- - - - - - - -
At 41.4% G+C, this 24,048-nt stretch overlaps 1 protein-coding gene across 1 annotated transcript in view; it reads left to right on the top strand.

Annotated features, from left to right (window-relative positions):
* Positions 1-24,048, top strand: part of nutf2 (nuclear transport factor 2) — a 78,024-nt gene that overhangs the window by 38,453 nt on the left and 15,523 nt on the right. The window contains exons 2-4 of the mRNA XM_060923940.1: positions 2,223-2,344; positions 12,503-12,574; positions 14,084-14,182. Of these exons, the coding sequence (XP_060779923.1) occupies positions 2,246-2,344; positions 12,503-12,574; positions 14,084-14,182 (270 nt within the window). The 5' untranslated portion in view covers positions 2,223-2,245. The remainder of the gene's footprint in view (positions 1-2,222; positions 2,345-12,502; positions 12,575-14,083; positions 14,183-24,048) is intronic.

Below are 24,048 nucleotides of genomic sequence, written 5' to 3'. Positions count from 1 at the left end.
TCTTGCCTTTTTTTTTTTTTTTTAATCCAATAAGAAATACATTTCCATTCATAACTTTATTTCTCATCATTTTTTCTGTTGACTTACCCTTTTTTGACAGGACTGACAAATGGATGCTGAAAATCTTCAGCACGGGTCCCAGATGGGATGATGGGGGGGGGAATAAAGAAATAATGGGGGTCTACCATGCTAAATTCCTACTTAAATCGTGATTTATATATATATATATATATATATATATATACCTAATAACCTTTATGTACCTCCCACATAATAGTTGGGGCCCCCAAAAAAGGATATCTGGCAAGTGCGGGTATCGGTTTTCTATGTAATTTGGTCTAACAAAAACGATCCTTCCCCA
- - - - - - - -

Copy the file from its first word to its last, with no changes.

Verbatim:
At 41.4% G+C, this 24,048-nt stretch overlaps 1 protein-coding gene across 1 annotated transcript in view; it reads left to right on the top strand.

Annotated features, from left to right (window-relative positions):
* Positions 1-24,048, top strand: part of nutf2 (nuclear transport factor 2) — a 78,024-nt gene that overhangs the window by 38,453 nt on the left and 15,523 nt on the right. The window contains exons 2-4 of the mRNA XM_060923940.1: positions 2,223-2,344; positions 12,503-12,574; positions 14,084-14,182. Of these exons, the coding sequence (XP_060779923.1) occupies positions 2,246-2,344; positions 12,503-12,574; positions 14,084-14,182 (270 nt within the window). The 5' untranslated portion in view covers positions 2,223-2,245. The remainder of the gene's footprint in view (positions 1-2,222; positions 2,345-12,502; positions 12,575-14,083; positions 14,183-24,048) is intronic.

Below are 24,048 nucleotides of genomic sequence, written 5' to 3'. Positions count from 1 at the left end.
TCTTGCCTTTTTTTTTTTTTTTTAATCCAATAAGAAATACATTTCCATTCATAACTTTATTTCTCATCATTTTTTCTGTTGACTTACCCTTTTTTGACAGGACTGACAAATGGATGCTGAAAATCTTCAGCACGGGTCCCAGATGGGATGATGGGGGGGGGAATAAAGAAATAATGGGGGTCTACCATGCTAAATTCCTACTTAAATCGTGATTTATATATATATATATATATATATATATATACCTAATAACCTTTATGTACCTCCCACATAATAGTTGGGGCCCCCAAAAAAGGATATCTGGCAAGTGCGGGTATCGGTTTTCTATGTAATTTGGTCTAACAAAAACGATCCTTCCCCA